He who does not work, does not eat by mattsteinglass
November 5, 2009, 1:35 am
Filed under: Conservatism, Economics

It’s just one of those weird slippages one sometimes gets into while blogging, but the other day Megan McArdle wrote that upstate New Yorkers have “a farmer’s contempt for welfare,” and had a bunch of people jump all over her because of the massive government subsidization of farm production and in some cases government payments to farmers not to farm. And then, clearing up what she meant, she wrote that “The core of the farmer aversion to welfare programs specifically is that old farmer maxim:  ‘If you don’t work, you don’t eat.'”

As far as I know that’s mainly an old Soviet maxim: “Кто не работает, тот не ест.” (“He who does not work, does not eat.”) Lenin used it in an essay called “On Hunger”, and it figures in the Stalin-era 1936 Constitution of the USSR. According to this site, pictures of Lenin emblazoned with the slogan used to hang in the “Red Corner” of many Russian homes in the early years of Soviet power. The slogan was used to justify the famines that followed the anti-kulak campaigns during the collectivization of agriculture, and decades later to justify the arrests of people for the crime of being unemployed, which was a way to prosecute political dissidents, black-market traders and prostitutes. Though the website, published by the Russian Orthodox Church, is mainly pointing out that the phrase, which it says Russians universally think of as a Communist one, originally comes from 2 Thessalonians 3:10 (“For even when we were with you, this we commanded you, that if any would not work, neither should he eat”).

Anyway, while I’m sure that many farmers hate “welfare” in the sense of state minimum income payments, so do a lot of other people. I’d like to see some evidence that the attitude is more prevalent among farmers than among the population at large. There’s also a very funny song by the Russian modern-folk singer Brodiagi that comments on who really makes the money, in both communist and capitalist society: “Кто не работает, тот ест; кто работает, тот пёт” (“He who does not work, eats [i.e. profits]; he who works, drinks”).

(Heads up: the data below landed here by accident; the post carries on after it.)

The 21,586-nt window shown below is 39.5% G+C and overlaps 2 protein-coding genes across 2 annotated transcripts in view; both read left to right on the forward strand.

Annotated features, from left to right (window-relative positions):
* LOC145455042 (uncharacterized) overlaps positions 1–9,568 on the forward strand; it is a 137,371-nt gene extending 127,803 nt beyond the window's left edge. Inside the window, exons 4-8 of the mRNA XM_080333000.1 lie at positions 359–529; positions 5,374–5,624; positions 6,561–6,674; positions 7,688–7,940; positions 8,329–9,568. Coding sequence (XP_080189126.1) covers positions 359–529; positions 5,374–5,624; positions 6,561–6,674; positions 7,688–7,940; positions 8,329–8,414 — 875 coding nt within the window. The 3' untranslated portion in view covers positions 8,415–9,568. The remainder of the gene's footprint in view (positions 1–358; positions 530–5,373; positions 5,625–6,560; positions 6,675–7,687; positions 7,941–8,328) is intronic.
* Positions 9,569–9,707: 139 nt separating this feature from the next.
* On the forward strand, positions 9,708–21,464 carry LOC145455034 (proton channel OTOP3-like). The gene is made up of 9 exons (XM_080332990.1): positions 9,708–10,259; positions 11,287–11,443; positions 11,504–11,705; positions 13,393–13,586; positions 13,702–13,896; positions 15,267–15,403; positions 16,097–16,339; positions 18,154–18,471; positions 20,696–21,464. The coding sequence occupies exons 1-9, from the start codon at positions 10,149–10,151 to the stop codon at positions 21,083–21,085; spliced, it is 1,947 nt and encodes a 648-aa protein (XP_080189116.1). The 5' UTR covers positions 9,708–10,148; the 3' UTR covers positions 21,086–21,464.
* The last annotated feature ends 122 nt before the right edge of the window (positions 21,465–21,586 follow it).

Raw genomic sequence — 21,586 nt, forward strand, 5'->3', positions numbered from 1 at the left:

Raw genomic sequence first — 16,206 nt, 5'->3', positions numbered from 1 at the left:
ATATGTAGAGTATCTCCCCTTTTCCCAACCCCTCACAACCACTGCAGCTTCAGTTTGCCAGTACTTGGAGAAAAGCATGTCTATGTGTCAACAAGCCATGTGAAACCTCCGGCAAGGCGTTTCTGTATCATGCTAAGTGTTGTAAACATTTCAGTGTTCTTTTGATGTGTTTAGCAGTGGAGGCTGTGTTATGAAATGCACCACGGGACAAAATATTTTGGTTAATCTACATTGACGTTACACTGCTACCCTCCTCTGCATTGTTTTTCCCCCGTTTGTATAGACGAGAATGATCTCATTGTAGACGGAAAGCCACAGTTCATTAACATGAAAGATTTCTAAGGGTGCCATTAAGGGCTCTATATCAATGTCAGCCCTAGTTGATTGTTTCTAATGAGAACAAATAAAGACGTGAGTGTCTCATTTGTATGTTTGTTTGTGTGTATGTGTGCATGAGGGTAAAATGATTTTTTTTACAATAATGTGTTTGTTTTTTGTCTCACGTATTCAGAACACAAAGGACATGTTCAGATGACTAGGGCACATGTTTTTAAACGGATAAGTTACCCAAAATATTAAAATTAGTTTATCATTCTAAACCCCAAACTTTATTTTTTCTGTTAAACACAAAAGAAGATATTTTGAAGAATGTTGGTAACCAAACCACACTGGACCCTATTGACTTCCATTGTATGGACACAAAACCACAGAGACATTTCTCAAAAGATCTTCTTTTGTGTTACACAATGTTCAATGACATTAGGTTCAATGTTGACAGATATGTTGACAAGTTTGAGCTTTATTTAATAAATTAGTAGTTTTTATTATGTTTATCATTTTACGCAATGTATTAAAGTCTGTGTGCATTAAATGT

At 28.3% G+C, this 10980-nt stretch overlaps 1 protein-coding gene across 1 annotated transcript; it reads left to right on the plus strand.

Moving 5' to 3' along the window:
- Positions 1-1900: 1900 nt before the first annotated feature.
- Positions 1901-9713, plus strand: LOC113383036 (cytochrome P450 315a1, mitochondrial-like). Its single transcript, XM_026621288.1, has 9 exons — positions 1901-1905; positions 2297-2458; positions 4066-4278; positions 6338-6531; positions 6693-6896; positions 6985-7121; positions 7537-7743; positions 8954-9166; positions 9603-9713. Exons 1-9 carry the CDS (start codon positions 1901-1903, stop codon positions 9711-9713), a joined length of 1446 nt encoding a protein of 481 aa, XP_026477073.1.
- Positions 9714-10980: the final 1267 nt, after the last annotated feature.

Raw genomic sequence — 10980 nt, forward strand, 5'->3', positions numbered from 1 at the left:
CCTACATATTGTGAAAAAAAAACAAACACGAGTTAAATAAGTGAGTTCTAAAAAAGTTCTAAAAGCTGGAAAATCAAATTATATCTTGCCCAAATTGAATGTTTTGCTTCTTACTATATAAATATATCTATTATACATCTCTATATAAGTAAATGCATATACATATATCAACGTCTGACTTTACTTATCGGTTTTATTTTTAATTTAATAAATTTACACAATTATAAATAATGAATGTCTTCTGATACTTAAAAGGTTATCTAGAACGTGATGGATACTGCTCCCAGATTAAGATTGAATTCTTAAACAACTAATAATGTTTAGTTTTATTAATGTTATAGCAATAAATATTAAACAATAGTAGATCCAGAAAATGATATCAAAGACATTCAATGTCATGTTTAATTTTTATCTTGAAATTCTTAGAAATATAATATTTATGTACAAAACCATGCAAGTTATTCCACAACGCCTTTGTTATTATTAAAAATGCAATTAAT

Kto ne rabotaet

Soviet 1920s constructivist poster: "He who does not work, does not eat!"


7 Comments so far
Leave a comment

This is an old soviet maxim as far as you know because you didn’t grow up near a farm. I promise you, it’s a US farmer maxim, because farm kids from across the country have also heard it. But the idea is not particularly original, so I wouldn’t be surprised if it wasn’t also an old Russian peasant maxim.

The evidence that farmers hate welfare more than others? Look at where the Republican votes are in blue states. They’re actually quite sympathetic to other forms of transfer payments . . . but not to people who are able-bodied, and not working.

Comment by mmcardle

I think that depends on whether talking about the weather counts as working. Otherwise, I’d say farmers, in so much as they share a political philosophy, oppose transfers to those who are able bodied and not working in their stead.

Comment by citifieddoug

Has anyone yet said “those who don’t know any farmers don’t idealize their values?” The same is especially true for those who know many farmers.

Citing folk-singers pays off, on the other hand. That’s a good line at the end.

Comment by citifieddoug

It was a positive statement about rural Republican voters in the north, not a normative one.

Comment by mmcardle

[…] This post was mentioned on Twitter by russ_walker and Matt Steinglass, Tweets Tube. Tweets Tube said: He who does not work, does not eat […]

Pingback by Tweets that mention Matt Steinglass - Accumulating Peripherals – He who does not work, does not eat - True/Slant --

The phrase is the punchline of activist songwriter Malvina Reynold’s delightful song “Little Red Hen”, which uses its resonance with traditional American ideals as a taunt. It’s really pretty great.

Comment by swaldman

By the way, Matt, have you read Hammer and Tickle ( The author looked at Soviet humor to test a hypothesis that underground jokes helped bring down Communism. Not sure I agree with his methodology, but some of the jokes are amusing. Though I’m sure they have counterparts in most nations…

Comment by Michael Peck

Leave a Reply

Fill in your details below or click an icon to log in: Logo

You are commenting using your account. Log Out /  Change )

Google+ photo

You are commenting using your Google+ account. Log Out /  Change )

Twitter picture

You are commenting using your Twitter account. Log Out /  Change )

Facebook photo

You are commenting using your Facebook account. Log Out /  Change )


Connecting to %s

%d bloggers like this: